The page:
Last week was my 30th birthday. I knew it was coming, but it didn’t hit me until this week: I’m not in my 20s anymore. If it’s really quiet, I can hear the hair start to grow in my ears. I begin to notice people 30 years my senior and their accomplishments and struggles with what age has done to them. Something about that makes me want to chronologically swim upstream, with the luck and results of a finless salmon at the base of Niagara Falls. It makes me look back at the past 30 years and wonder what I’ve done with all that time. It makes me look forward and wonder what I’m going to do with all that time. At times there seems to be nothing good that comes with age. Except, perhaps, coming of age.
It’s like Hannibal Lecter has leaned into my ear and whispered, “Tick-tock, Clarice.” The music in my life is building to a crescendo. My wife is expecting our first child in about a month. I finally have a job that pays me something that resembles a salary. My wife and I just bought our first home. There seems to be an indelible sense of purpose intricately weaving itself into my life.
Too bad that was not as obvious when I was 20, skipping all my classes to play “Tecmo Bowl” (anyone remember that?) and eat Chinese food with my friends. Too bad that was not as clear when I got my first credit card and bought and consumed until I could buy and consume no more (they wouldn’t let me). Too bad I didn’t realize what the pattern of fast food and little to no exercise does to a body when metabolism finally gives up.
I spent too many hours, days, weeks, months and years tearing down the me that I built in my early 20s. Trying to bring up my abysmal grade point average, trying to resuscitate my atrophied credit rating, trying to less resemble the Buddha I visited with my friends at the Chinese restaurant soaked (and soaks) up too much of my life that could have been lived forward, instead of in reverse.
Even my regrets and mistakes underscore deep marks on my character that will define me even after I’m gone. The grace to accept them for what they are, change, and learn from them is essential to successful living. Even though those things resulted from bad choices in my life, good things grew from them like blades of grass through concrete. I learned to …
Never give anyone a reason to doubt your word. (Especially those who you love, and the credit card people). My mom hung a cross-stitch picture in my room when I was young that reminded me that I got my name from my father. The name was good when I got it, and the cross-stitch reminded me that a black mark on that name could never be erased. Not that moms are into guilt or anything, but the phrases she stitched into that cloth were woven into my conscience. They would follow me forever, haunting me when they needed to.
When I broke my word with my mom, when I bounced checks on necessities after blowing money on what I wanted, when I made people wait because I couldn’t get where I needed to be when I said I would be there, marks appeared on my name in some people’s minds. Over time, those marks faded and blended in, remaining for the world to see until I disproved them, remaining for me forever in the big picture of who I am.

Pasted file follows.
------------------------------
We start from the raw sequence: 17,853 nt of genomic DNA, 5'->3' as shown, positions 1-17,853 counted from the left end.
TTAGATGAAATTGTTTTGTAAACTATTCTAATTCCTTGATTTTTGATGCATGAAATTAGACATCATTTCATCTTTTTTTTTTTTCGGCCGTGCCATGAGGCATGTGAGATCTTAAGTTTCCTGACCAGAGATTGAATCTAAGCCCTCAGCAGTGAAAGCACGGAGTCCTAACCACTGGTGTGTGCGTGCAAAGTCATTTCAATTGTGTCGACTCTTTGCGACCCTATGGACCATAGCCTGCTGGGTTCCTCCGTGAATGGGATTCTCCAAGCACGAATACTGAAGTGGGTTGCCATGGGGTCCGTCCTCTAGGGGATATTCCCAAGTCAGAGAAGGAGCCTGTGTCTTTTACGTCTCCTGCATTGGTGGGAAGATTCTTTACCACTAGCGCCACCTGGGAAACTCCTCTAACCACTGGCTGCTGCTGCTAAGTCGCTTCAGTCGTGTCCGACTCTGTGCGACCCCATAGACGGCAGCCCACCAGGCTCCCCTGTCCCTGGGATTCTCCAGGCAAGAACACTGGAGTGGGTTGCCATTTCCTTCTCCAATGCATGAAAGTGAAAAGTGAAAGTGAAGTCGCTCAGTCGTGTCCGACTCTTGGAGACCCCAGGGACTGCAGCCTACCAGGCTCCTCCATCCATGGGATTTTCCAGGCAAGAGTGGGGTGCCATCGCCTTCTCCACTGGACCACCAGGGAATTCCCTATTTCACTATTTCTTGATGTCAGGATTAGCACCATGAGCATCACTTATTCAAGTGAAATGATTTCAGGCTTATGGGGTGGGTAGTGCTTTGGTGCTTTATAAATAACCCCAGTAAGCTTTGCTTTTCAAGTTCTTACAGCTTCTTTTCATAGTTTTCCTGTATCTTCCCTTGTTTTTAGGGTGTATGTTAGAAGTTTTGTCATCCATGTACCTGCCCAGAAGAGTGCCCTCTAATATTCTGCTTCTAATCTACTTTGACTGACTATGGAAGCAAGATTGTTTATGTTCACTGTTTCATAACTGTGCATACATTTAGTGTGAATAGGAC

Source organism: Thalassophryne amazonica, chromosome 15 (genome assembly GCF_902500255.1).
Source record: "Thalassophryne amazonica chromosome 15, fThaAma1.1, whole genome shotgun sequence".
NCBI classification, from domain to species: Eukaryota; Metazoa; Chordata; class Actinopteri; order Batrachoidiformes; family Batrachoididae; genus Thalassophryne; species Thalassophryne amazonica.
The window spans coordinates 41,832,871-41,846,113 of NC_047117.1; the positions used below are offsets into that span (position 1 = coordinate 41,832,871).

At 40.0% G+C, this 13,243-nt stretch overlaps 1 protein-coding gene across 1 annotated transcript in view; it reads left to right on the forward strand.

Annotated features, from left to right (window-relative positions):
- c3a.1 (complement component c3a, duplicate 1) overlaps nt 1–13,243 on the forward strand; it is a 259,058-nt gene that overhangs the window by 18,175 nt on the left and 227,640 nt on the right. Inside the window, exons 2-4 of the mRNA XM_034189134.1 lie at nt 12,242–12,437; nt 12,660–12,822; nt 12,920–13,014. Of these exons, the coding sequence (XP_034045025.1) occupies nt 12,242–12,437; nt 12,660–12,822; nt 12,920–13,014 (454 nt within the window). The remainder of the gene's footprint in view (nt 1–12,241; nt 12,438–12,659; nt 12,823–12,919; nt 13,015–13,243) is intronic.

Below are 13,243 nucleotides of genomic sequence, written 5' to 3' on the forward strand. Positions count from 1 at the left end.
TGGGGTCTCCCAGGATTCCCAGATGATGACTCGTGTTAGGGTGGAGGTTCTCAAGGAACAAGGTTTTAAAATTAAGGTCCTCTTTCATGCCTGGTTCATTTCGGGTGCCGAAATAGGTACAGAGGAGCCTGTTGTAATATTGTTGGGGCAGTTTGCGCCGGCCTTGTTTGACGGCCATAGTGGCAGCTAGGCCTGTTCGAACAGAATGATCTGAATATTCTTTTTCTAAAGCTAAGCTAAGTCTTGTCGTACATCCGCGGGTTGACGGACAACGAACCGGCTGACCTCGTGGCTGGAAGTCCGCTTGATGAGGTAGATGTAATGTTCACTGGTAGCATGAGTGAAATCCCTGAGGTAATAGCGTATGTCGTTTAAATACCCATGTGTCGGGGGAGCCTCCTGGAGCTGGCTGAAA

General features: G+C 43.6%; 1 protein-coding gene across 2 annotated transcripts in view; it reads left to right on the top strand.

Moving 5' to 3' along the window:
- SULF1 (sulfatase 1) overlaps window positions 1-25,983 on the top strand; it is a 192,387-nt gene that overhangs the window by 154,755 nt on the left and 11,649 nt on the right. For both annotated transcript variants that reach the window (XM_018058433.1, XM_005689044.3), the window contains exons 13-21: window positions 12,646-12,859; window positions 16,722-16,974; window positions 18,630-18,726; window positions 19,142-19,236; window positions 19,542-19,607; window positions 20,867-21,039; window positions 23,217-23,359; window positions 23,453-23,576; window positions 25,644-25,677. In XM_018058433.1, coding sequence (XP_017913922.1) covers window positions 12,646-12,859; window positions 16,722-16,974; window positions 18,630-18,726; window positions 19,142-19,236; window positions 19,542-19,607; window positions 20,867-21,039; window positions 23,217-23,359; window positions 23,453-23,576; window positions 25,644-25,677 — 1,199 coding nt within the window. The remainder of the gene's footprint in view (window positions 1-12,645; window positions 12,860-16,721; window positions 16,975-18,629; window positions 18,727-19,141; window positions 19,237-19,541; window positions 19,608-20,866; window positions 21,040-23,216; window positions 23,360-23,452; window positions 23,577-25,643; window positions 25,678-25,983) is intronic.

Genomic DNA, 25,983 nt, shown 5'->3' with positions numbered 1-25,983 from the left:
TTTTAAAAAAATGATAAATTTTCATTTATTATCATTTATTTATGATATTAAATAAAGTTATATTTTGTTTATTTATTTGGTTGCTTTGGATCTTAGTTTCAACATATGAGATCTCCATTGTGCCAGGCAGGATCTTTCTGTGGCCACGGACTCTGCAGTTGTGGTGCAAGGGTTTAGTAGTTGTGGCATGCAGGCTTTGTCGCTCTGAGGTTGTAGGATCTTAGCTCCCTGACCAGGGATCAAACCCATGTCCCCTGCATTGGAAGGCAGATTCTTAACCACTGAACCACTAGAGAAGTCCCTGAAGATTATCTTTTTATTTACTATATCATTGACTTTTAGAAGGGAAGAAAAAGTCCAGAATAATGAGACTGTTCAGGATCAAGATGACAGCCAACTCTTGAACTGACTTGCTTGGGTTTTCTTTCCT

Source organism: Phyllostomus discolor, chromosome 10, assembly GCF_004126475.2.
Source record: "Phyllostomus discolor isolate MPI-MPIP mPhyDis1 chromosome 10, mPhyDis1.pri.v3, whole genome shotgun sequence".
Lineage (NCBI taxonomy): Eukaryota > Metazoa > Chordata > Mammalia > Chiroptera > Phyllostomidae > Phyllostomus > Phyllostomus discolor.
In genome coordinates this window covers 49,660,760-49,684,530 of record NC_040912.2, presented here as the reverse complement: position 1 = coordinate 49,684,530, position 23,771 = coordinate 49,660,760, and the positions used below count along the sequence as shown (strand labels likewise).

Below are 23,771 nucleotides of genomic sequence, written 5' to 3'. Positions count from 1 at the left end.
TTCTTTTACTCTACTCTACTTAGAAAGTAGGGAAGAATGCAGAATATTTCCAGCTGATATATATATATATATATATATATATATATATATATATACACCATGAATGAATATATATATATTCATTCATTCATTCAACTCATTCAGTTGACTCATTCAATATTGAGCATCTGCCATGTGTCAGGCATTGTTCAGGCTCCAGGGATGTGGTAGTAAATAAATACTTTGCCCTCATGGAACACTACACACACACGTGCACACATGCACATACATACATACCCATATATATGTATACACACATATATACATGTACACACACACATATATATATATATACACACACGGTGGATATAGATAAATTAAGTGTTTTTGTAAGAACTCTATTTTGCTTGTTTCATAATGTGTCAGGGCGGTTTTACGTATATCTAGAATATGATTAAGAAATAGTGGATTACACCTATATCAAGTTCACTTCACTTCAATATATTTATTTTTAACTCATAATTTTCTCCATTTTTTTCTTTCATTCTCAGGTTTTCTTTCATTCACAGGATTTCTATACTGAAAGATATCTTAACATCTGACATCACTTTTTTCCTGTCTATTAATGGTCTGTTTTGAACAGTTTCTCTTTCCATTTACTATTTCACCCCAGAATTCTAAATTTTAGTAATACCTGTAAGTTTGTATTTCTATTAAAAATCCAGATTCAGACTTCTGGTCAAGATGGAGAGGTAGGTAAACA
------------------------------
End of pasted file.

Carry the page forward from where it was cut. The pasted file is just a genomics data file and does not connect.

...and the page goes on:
Love deliberately. Spend an inordinate amount of time doing things for and with other people. Get out of your culture and your comfort zone. Spend time listening to the elderly, having fun with children, hanging out with teenagers, serving those less fortunate than you. Find the place you can really pour yourself into, and do it.
Do things that matter. See above.
Make others a priority. We live in such a self-involved society. Living from the inside out instead of constantly focusing inward is key to living as Jesus lived. He was constantly pouring Himself out to others. Our reflection of His life in us makes that a more natural reaction in us. Refusing to be self-centered is one of the hardest (but most Christ-like) things that I have ever attempted to do.
Get involved in church. Stepping away from church at the end of my college years was one of the worst moves I made in my life. The sense of community that church provides is a vital incubator that I missed out on. I believe it stunted the speed and depth of my growth as a follower of Christ. I remember muttering something about “not being fed” as I drifted out of one fellowship into another, never really putting down roots or seeking out accountability. Well, I nearly starved myself by keeping myself not only from being fed, but also from breaking the bread of communion with people headed on the same journey that I was stumbling down.
Make room for grace in your life. For all of the things that I’ve done wrong in my life, my consolation is this: I’m not there anymore. I am no longer in that situation, making that wrong choice. I have moved on, learning what I needed to from those mistakes. That doesn’t always prevent me from making the wrong choices in the present (or unfortunately, in the future), but I’m learning to forgive myself as I’ve been forgiven.
There is something intrinsically human about never being satisfied with where we are. As a youth, I would wax poetically about all that was wrong with the world and what I would change. As I grew older, I would wax nostalgically about all that was good with the world when I was young. And then, one day, I’ll probably try to wax the hair that will inevitably grow out of my ears. Don’t let me.
[Bill Smith is a reluctant former twentysomething living near Cincinnati. He is a scheduling supervisor for a regional airline, a volunteer in the middle school program at Crossroads Community Church, a songwriter, a husband and in about two weeks, a dad.]
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